Hello to all ; an interesting article......................................
THE GERMAN AIR FORCE IN THE WINTER BATTLE OF THE MASURIAN LAKES, FEBRUARY 1915.
The 50th, 51st and 52nd aviation squadrons were assigned to the tenth Army, while the 14th, 16th and 49th were assigned to the Eight Army. Aerial reconnaissance was initiated 8 February. It was necessary to determine whether the Russians were attempting to reinforce the flanks. The aerial missions assigned were to observe the railway as far as Kovno and to reconnoiter those zones in which the flanks might be threatened-in the north along the Niemen in the vicinity of Jurburg, in the south the area in the vicinity of the Ostrolenka and Lomza fortresses. Eventually the reconnaissance was ordered to cover the terrain along which the forward movement was progressing --in the north the area Pillkallen-Wirballen, In the south the area Lotzen-Arys-Lyck.
On 8 February only the 14th and 16th squadrons were ready, the others having been held up by the snow. Despite the difficulties encountered due to the severity of the weather, the squadrons employed carried out their assigned missions. Following the reports made by seven observers, all fears concerning any Russian reinforcements were allayed. The various squadrons reported themselves ready in the following order: the 51st on 9 February, the 50th on 12 February, the 52d on 13 February and the 49th on 17 February. On the 9th, as well as the 14th, nine reconnaissance flights were carried out, and on the 10th, fourteen. On the 9th observers spotted that the enemy was beginning a general withdrawal. From the 9th to the 14th they reported that all movement along the railway to Kovno was limited to departing transports only. The observers also covered the fortified cities of Kovno, Olita, Grodno, Osowiec and Lomza; the double-track railways that run eastwards from Kovno and Grodno that part of the Niemen River between these two cities. The reconnaissance reports concerning the Russian withdrawal were not only rich in their significance, but were rendered to the High Command of the Tenth and Eighth Armies with such timely dispatch that the latter were able to get a perfect picture of the withdrawal. The reports on the situation of the German troops were highly significant in the interest of command, as communication between the various units and between these and their higher command posts were, due to the severity of the weather, often completely broken off. On the evening of 14 February the mass of the Russian Tenth Army was compressed in the Augustow-Suwalki area. Retreat toward the east was blocked by the XXI Army Corps which constituted the left flank of the Tenth Army, but was open toward the southeast and south along the snow covered forest lanes of the extensive Augustow Forest. This exit, however, was closed by the XXI Army Corps which was ordered to circumvent the forest and march toward the area northwest of Grodno. Due to inclement weather no reconnaissance flights could be undertaken on 15 and 16 February.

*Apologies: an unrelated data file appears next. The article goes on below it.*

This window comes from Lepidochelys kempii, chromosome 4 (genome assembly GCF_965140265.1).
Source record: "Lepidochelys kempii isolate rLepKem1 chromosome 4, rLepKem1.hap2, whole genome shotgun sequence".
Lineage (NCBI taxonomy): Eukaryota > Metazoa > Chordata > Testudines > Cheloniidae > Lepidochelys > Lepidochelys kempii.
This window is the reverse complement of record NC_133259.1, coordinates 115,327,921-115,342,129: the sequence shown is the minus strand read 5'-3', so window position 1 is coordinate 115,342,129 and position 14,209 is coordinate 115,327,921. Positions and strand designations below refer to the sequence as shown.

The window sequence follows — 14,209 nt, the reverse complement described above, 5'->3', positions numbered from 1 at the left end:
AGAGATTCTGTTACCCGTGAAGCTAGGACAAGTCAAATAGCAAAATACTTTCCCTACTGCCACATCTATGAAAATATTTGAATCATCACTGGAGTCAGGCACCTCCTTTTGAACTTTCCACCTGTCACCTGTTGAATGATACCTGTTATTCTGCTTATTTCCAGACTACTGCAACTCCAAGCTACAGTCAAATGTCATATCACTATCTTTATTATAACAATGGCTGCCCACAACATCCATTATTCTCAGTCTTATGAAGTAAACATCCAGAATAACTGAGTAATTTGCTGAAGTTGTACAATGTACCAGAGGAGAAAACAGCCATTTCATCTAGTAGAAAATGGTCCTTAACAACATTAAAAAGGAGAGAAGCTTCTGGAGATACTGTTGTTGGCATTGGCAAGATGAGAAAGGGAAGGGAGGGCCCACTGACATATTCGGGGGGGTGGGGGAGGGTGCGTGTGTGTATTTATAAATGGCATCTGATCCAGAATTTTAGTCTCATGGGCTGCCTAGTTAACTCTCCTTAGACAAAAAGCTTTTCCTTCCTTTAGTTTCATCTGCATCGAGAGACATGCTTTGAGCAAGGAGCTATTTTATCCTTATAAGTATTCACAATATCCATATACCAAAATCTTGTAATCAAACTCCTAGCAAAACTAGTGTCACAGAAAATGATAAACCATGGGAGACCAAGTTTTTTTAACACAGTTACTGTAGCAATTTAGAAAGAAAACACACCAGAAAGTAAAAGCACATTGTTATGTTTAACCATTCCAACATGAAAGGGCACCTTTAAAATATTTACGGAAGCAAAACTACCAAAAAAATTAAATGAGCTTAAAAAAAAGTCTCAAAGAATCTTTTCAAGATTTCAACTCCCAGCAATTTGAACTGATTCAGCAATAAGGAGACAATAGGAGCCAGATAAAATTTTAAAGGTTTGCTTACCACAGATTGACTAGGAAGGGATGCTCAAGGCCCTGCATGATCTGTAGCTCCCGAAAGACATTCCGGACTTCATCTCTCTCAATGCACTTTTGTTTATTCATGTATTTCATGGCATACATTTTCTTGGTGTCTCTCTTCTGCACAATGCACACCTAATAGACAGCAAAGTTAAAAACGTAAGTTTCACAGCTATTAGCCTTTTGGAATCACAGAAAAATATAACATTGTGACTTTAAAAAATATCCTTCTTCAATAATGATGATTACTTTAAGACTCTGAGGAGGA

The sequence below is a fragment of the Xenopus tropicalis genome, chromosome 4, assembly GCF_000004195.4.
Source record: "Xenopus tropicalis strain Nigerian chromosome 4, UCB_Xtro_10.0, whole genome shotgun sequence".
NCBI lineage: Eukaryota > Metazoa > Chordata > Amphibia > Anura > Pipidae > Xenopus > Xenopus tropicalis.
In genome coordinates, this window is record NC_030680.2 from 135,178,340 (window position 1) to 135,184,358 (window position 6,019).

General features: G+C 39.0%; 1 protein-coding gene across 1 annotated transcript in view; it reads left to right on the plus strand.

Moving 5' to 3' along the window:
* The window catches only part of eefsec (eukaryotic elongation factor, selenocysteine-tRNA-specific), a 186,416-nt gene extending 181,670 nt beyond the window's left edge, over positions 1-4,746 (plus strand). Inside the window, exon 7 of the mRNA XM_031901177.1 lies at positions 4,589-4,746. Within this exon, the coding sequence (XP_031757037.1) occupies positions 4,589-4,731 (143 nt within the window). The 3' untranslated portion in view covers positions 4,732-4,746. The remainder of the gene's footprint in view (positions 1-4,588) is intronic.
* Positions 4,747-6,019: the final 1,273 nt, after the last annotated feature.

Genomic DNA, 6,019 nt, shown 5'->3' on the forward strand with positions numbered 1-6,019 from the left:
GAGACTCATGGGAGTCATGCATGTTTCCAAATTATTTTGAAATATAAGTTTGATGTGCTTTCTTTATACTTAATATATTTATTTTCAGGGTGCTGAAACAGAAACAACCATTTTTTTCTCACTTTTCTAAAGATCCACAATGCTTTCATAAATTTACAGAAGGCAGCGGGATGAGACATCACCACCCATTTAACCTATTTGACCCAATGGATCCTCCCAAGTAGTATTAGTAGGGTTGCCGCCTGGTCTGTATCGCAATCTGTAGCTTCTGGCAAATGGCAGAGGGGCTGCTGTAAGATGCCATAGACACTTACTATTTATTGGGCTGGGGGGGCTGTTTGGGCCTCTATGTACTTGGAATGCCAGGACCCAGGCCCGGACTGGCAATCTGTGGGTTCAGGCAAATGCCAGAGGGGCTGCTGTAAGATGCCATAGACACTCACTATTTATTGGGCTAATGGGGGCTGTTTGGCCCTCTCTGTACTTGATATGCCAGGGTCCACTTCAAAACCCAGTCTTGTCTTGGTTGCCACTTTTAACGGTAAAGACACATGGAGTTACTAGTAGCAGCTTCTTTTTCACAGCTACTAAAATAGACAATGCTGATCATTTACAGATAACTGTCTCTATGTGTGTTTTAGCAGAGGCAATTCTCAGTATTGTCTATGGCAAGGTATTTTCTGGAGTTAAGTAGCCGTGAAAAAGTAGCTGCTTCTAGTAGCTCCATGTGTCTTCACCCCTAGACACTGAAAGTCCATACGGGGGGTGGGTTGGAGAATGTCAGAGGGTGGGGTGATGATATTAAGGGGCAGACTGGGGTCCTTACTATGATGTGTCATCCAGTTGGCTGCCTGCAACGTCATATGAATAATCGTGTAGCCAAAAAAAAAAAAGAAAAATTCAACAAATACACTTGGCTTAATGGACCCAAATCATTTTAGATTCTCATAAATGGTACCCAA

Between 17 and 20 February planes were assigned the missions to observe the railroad from Pilwiszki to Kovno, to secure information on the unloading of troops at Grodno and to reconnoiter the right flank in the area occupied by the fortified positions from Lomza to Osowiec. Accordingly, on 17 February five reconnaissance flights were carried out, on the 18th ten, and on the 19th nine. Their reports informed the higher command of the following situation: On 17 February the divisions of the northern and southern flanks, were combined in the vicinity of Augustow. Parts of the Russian Tenth Army, which up to 20 February had been attempting to get through the Augustow Forest toward Grodno, were completely imprisoned. On 21 February the enemy failed in his last attempt to crash through, and his resistance began to weaken. The grand operation for encircling the Russian Tenth Army had come to an end. The German Eighth and Tenth Armies had captured 120,000 men and 300 pieces of artillery and inflicted equally heavy casualties upon the enemy. The Army of General Siewers had ceased to exist.
The Support which was rendered by the flying personnel cannot be lightly passed over. Between 8 and 20 February the squadrons assigned to the Eighth and Tenth Armies carried out 73 reconnaissance missions, making flights which totaled 10,674 miles.
Source: Catalog of Selected Periodical Articles. RML Vol XX. Nº 79. Dec 1940.
Cheers. Raúl M .